When Robert Wright was 17 years old, he asked his mother to sign paperwork that would allow him to join the Army while he was still under the age of 18. With five older brothers, each serving in various branches of the military, Wright aspired to be as brave as them. His mother agreed and Wright left St. Mary’s High School in Whitesville to depart for boot camp in November 1949. Private First Class (PFC) Wright joined Company C, 1st Battalion, 19th Infantry Regiment, 24th Infantry Division and set sail for Japan in April 1950. Wright was declared missing in action (MIA) in Korea on July 16, 1950 and declared dead in December 1953.
On Aug. 15, 2022, 72 years after being declared missing, Wright’s remains were located and identified. His remaining family members were notified that PFC Wright would finally be returning home.
One of the family members notified by the Department of Defense (DOD) was Wright’s niece, former Veterans of Foreign Wars (VFW) Women’s Auxiliary president, Jessie Hettinger.
“They have not told us where they found him,” Hettinger said. “They just told us they have skeletal remains and that his body was very deteriorated. They said his bones were so brittle they had to use DNA from his tooth.”
Hettinger said that several years ago, when Wright’s sisters were still living, the government reached out to each family with a missing service member to request a DNA sample for the purpose of future identification.
“Thank God they got in touch with them (his sisters) before they passed away or we wouldn’t have him back,” Hettinger said. “They have a lot of bodies in Hawaii they haven’t been able to identify because they did not have matching DNA samples.”
Hettinger is referring to Oahu, Hawaii, where the U.S. Department of Defense POW/MIA Accounting Agency has established the largest forensic anthropological skeletal lab in the world. Using updated forensic techniques, as well as DNA sampling, dental testing, and collar bone matching, the DOD has made significant progress in identifying some of the estimated 81,000 soldiers reported missing from the WWII through Gulf War eras, including PFC Wright.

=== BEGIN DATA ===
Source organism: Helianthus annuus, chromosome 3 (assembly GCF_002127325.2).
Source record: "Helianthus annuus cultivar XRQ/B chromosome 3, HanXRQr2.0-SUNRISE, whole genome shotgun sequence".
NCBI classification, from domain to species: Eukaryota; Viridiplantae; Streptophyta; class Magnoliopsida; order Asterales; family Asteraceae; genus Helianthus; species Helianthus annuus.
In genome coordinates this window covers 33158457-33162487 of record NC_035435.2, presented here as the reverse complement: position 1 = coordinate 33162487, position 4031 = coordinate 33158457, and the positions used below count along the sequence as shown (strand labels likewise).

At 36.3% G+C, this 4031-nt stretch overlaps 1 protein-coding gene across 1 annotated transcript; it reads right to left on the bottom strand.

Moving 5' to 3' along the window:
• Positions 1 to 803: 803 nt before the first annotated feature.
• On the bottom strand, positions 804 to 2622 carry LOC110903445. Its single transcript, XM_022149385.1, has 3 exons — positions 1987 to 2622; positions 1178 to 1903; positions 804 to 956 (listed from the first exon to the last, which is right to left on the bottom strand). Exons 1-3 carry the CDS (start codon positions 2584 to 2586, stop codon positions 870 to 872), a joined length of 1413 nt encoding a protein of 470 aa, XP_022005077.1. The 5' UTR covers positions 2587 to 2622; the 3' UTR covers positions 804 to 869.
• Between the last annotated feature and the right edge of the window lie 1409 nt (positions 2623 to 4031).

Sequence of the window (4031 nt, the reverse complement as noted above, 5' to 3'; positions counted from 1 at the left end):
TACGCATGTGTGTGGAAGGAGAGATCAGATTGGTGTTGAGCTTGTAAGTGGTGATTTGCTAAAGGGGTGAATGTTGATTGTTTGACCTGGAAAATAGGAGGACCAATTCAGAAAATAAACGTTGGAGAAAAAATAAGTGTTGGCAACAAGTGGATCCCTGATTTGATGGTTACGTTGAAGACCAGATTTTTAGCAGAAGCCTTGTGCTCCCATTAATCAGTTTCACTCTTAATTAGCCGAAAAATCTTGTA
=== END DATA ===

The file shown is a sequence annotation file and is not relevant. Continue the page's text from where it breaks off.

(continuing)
Although Hettinger was only four when her uncle left for the Army, she still has positive memories of him, mostly from shared family stories.
“Granny (his mother) never talked much about Uncle Bobby. When she was in her older age, she would tell us stories about him,” Hettinger said. “A lot of people told me he babysat me and my sister, and that he loved horses. It made me get to know him better.”
Despite her young age during her uncle’s service and passing, Hettinger has become an advocate for local veterans, as well as those soldiers that remain MIA.
After her Army veteran husband, Roland Hettinger, died in 2006, Jessie became a member of the VFW and worked her way to Women’s Auxiliary president by 2014. Through her work with the auxiliary, Hettinger participated in several commemorative events. She vividly remembers attending a Rolling Thunder ceremony that would forever change her life and the way she remembered her uncle.
“I saw the Rolling Thunder missing man table,” Hettinger said, referring to the military dinner table set as a solemn reminder of the missing or fallen “comrades” that cannot attend. “I realized I needed to get Uncle Bobby’s name out there.”
Hettinger began working more actively with Rolling Thunder in an effort to support their mission of educating the public about POW and MIA service members.
“When we did the dedication in Knottsville, Al Mattingly mentioned Uncle Bobby’s name and him being missing,” Hettinger said. “A lot of people didn’t know he was an MIA and that he was still missing.”
From that point forward, while she continued her work assisting local veterans with applying for benefits, Hettinger remained dedicated to keeping her uncle’s memory alive, at dedications, military events, and through personalized T-shirts for family members.
Currently, there is a remembrance marker at St. Mary of the Woods Cemetery in Whitesville, Kentucky dedicated to PFC Wright. Later this year, the family hopes that the marker will be replaced with a final marker, and Wright’s remains will be cremated and placed at the foot of his mother’s grave.
Hettinger and her cousins hope to hear from the DOD later this month to learn more about where her uncle was found and to make final arrangements for his burial.
“When they have the meeting with us, they are supposed to tell us where they found him — truthfully we will never know what happened to him,” Hettinger said. “I’m just glad I’m still alive when they found him to bring him home.” OL